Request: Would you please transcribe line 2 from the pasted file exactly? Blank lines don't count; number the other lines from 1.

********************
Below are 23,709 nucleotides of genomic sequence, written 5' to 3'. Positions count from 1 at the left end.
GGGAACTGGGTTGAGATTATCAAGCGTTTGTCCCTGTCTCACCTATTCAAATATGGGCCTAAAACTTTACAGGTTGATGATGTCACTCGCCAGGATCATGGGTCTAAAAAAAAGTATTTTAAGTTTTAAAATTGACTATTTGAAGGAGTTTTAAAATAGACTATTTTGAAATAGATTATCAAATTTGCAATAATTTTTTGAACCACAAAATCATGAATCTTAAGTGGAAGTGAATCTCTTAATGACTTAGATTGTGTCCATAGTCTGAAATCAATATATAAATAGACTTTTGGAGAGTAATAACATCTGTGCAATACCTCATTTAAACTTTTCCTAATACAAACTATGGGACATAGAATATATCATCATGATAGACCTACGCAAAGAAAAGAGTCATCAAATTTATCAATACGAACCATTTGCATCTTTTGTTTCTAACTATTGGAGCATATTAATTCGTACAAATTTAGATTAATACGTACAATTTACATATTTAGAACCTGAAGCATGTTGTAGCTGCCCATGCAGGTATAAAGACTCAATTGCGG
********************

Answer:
GGGAACTGGGTTGAGATTATCAAGCGTTTGTCCCTGTCTCACCTATTCAAATATGGGCCTAAAACTTTACAGGTTGATGATGTCACTCGCCAGGATCATGGGTCTAAAAAAAAGTATTTTAAGTTTTAAAATTGACTATTTGAAGGAGTTTTAAAATAGACTATTTTGAAATAGATTATCAAATTTGCAATAATTTTTTGAACCACAAAATCATGAATCTTAAGTGGAAGTGAATCTCTTAATGACTTAGATTGTGTCCATAGTCTGAAATCAATATATAAATAGACTTTTGGAGAGTAATAACATCTGTGCAATACCTCATTTAAACTTTTCCTAATACAAACTATGGGACATAGAATATATCATCATGATAGACCTACGCAAAGAAAAGAGTCATCAAATTTATCAATACGAACCATTTGCATCTTTTGTTTCTAACTATTGGAGCATATTAATTCGTACAAATTTAGATTAATACGTACAATTTACATATTTAGAACCTGAAGCATGTTGTAGCTGCCCATGCAGGTATAAAGACTCAATTGCGG